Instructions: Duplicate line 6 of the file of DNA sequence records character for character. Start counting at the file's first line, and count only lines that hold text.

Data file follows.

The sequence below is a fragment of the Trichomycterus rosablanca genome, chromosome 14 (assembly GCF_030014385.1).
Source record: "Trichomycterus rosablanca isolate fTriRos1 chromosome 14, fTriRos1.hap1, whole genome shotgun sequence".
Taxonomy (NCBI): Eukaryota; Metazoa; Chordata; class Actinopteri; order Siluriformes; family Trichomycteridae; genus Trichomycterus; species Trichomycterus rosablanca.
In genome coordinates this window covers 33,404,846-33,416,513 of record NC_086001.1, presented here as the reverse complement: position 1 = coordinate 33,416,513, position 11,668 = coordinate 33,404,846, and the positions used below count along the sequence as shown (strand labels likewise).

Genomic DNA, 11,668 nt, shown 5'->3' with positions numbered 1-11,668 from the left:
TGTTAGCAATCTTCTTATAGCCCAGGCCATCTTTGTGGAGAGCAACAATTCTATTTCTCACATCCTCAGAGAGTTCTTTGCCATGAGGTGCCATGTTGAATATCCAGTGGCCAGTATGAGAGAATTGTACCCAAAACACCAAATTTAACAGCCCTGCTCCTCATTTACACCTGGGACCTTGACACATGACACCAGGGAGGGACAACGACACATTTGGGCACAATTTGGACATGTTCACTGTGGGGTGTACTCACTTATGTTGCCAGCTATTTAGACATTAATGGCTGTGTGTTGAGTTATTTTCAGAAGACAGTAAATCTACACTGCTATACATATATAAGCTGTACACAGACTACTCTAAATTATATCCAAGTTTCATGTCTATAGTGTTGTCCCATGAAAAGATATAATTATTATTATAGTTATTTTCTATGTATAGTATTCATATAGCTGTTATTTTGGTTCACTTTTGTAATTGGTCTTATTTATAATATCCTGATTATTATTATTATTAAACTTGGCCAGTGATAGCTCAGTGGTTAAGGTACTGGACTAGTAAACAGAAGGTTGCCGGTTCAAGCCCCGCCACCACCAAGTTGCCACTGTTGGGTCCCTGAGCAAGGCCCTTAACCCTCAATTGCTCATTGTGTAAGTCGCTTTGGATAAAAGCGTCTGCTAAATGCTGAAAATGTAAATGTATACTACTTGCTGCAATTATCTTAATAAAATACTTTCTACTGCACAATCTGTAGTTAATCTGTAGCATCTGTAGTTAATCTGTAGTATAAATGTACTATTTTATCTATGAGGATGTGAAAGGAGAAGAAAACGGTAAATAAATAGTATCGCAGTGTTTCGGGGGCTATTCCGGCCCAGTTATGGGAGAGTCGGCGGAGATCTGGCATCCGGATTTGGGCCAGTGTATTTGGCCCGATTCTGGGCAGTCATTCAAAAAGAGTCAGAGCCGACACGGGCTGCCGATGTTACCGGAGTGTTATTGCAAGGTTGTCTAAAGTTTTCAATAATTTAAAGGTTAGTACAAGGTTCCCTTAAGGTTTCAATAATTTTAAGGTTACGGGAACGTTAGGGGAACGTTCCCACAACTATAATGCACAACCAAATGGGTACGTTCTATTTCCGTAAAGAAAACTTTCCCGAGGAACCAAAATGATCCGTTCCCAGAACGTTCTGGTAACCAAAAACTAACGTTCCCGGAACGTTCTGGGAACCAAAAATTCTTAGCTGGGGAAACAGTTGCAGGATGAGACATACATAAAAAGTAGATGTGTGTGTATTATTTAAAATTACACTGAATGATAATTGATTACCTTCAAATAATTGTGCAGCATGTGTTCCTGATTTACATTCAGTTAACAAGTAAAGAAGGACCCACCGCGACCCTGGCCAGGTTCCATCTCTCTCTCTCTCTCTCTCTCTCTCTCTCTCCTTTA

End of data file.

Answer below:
TGTTAGCAATCTTCTTATAGCCCAGGCCATCTTTGTGGAGAGCAACAATTCTATTTCTCACATCCTCAGAGAGTTCTTTGCCATGAGGTGCCATGTTGAATATCCAGTGGCCAGTATGAGAGAATTGTACCCAAAACACCAAATTTAACAGCCCTGCTCCTCATTTACACCTGGGACCTTGACACATGACACCAGGGAGGGACAACGACACATTTGGGCACAATTTGGACATGTTCACTGTGGGGTGTACTCACTTATGTTGCCAGCTATTTAGACATTAATGGCTGTGTGTTGAGTTATTTTCAGAAGACAGTAAATCTACACTGCTATACATATATAAGCTGTACACAGACTACTCTAAATTATATCCAAGTTTCATGTCTATAGTGTTGTCCCATGAAAAGATATAATTATTATTATAGTTATTTTCTATGTATAGTATTCATATAGCTGTTATTTTGGTTCACTTTTGTAATTGGTCTTATTTATAATATCCTGATTATTATTATTATTAAACTTGGCCAGTGATAGCTCAGTGGTTAAGGTACTGGACTAGTAAACAGAAGGTTGCCGGTTCAAGCCCCGCCACCACCAAGTTGCCACTGTTGGGTCCCTGAGCAAGGCCCTTAACCCTCAATTGCTCATTGTGTAAGTCGCTTTGGATAAAAGCGTCTGCTAAATGCTGAAAATGTAAATGTATACTACTTGCTGCAATTATCTTAATAAAATACTTTCTACTGCACAATCTGTAGTTAATCTGTAGCATCTGTAGTTAATCTGTAGTATAAATGTACTATTTTATCTATGAGGATGTGAAAGGAGAAGAAAACGGTAAATAAATAGTATCGCAGTGTTTCGGGGGCTATTCCGGCCCAGTTATGGGAGAGTCGGCGGAGATCTGGCATCCGGATTTGGGCCAGTGTATTTGGCCCGATTCTGGGCAGTCATTCAAAAAGAGTCAGAGCCGACACGGGCTGCCGATGTTACCGGAGTGTTATTGCAAGGTTGTCTAAAGTTTTCAATAATTTAAAGGTTAGTACAAGGTTCCCTTAAGGTTTCAATAATTTTAAGGTTACGGGAACGTTAGGGGAACGTTCCCACAACTATAATGCACAACCAAATGGGTACGTTCTATTTCCGTAAAGAAAACTTTCCCGAGGAACCAAAATGATCCGTTCCCAGAACGTTCTGGTAACCAAAAACTAACGTTCCCGGAACGTTCTGGGAACCAAAAATTCTTAGCTGGGGAAACAGTTGCAGGATGAGACATACATAAAAAGTAGATGTGTGTGTATTATTTAAAATTACACTGAATGATAATTGATTACCTTCAAATAATTGTGCAGCATGTGTTCCTGATTTACATTCAGTTAACAAGTAAAGAAGGACCCACCGCGACCCTGGCCAGGTTCCATCTCTCTCTCTCTCTCTCTCTCTCTCTCTCTCCTTTA